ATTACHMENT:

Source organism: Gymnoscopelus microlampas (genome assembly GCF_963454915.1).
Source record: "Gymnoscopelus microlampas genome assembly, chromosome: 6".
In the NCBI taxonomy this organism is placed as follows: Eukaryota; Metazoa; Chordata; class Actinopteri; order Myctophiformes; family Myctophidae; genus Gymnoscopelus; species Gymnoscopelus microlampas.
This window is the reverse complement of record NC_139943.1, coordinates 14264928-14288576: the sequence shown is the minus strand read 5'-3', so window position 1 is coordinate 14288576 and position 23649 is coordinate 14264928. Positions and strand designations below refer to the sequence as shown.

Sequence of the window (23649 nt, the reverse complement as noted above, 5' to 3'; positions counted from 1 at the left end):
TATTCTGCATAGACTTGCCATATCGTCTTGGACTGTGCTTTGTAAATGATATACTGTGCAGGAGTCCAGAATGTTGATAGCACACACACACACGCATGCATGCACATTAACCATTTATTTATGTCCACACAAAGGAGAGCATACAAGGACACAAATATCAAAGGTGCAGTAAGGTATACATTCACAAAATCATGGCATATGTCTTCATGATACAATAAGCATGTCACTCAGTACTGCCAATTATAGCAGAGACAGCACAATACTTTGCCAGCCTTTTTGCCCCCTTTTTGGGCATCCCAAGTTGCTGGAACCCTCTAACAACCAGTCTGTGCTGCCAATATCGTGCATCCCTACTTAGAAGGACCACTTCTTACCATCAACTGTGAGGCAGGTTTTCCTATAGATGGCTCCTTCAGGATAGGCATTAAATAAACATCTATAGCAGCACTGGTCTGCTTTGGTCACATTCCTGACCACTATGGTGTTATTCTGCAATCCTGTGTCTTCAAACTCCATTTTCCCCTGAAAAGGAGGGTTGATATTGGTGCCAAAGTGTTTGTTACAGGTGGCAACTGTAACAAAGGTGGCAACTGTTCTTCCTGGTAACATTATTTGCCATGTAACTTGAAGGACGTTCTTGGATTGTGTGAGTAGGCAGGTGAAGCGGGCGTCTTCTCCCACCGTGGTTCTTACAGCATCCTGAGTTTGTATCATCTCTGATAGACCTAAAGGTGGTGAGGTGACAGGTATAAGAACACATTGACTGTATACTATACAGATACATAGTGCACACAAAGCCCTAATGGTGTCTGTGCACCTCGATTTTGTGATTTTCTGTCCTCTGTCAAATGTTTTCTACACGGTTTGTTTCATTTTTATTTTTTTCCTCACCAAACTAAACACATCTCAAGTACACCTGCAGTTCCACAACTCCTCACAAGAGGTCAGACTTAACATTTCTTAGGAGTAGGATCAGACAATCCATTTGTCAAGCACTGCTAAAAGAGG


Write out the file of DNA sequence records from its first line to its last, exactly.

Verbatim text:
Source organism: Gymnoscopelus microlampas (genome assembly GCF_963454915.1).
Source record: "Gymnoscopelus microlampas genome assembly, chromosome: 6".
In the NCBI taxonomy this organism is placed as follows: Eukaryota; Metazoa; Chordata; class Actinopteri; order Myctophiformes; family Myctophidae; genus Gymnoscopelus; species Gymnoscopelus microlampas.
This window is the reverse complement of record NC_139943.1, coordinates 14264928-14288576: the sequence shown is the minus strand read 5'-3', so window position 1 is coordinate 14288576 and position 23649 is coordinate 14264928. Positions and strand designations below refer to the sequence as shown.

Sequence of the window (23649 nt, the reverse complement as noted above, 5' to 3'; positions counted from 1 at the left end):
TATTCTGCATAGACTTGCCATATCGTCTTGGACTGTGCTTTGTAAATGATATACTGTGCAGGAGTCCAGAATGTTGATAGCACACACACACACGCATGCATGCACATTAACCATTTATTTATGTCCACACAAAGGAGAGCATACAAGGACACAAATATCAAAGGTGCAGTAAGGTATACATTCACAAAATCATGGCATATGTCTTCATGATACAATAAGCATGTCACTCAGTACTGCCAATTATAGCAGAGACAGCACAATACTTTGCCAGCCTTTTTGCCCCCTTTTTGGGCATCCCAAGTTGCTGGAACCCTCTAACAACCAGTCTGTGCTGCCAATATCGTGCATCCCTACTTAGAAGGACCACTTCTTACCATCAACTGTGAGGCAGGTTTTCCTATAGATGGCTCCTTCAGGATAGGCATTAAATAAACATCTATAGCAGCACTGGTCTGCTTTGGTCACATTCCTGACCACTATGGTGTTATTCTGCAATCCTGTGTCTTCAAACTCCATTTTCCCCTGAAAAGGAGGGTTGATATTGGTGCCAAAGTGTTTGTTACAGGTGGCAACTGTAACAAAGGTGGCAACTGTTCTTCCTGGTAACATTATTTGCCATGTAACTTGAAGGACGTTCTTGGATTGTGTGAGTAGGCAGGTGAAGCGGGCGTCTTCTCCCACCGTGGTTCTTACAGCATCCTGAGTTTGTATCATCTCTGATAGACCTAAAGGTGGTGAGGTGACAGGTATAAGAACACATTGACTGTATACTATACAGATACATAGTGCACACAAAGCCCTAATGGTGTCTGTGCACCTCGATTTTGTGATTTTCTGTCCTCTGTCAAATGTTTTCTACACGGTTTGTTTCATTTTTATTTTTTTCCTCACCAAACTAAACACATCTCAAGTACACCTGCAGTTCCACAACTCCTCACAAGAGGTCAGACTTAACATTTCTTAGGAGTAGGATCAGACAATCCATTTGTCAAGCACTGCTAAAAGAGG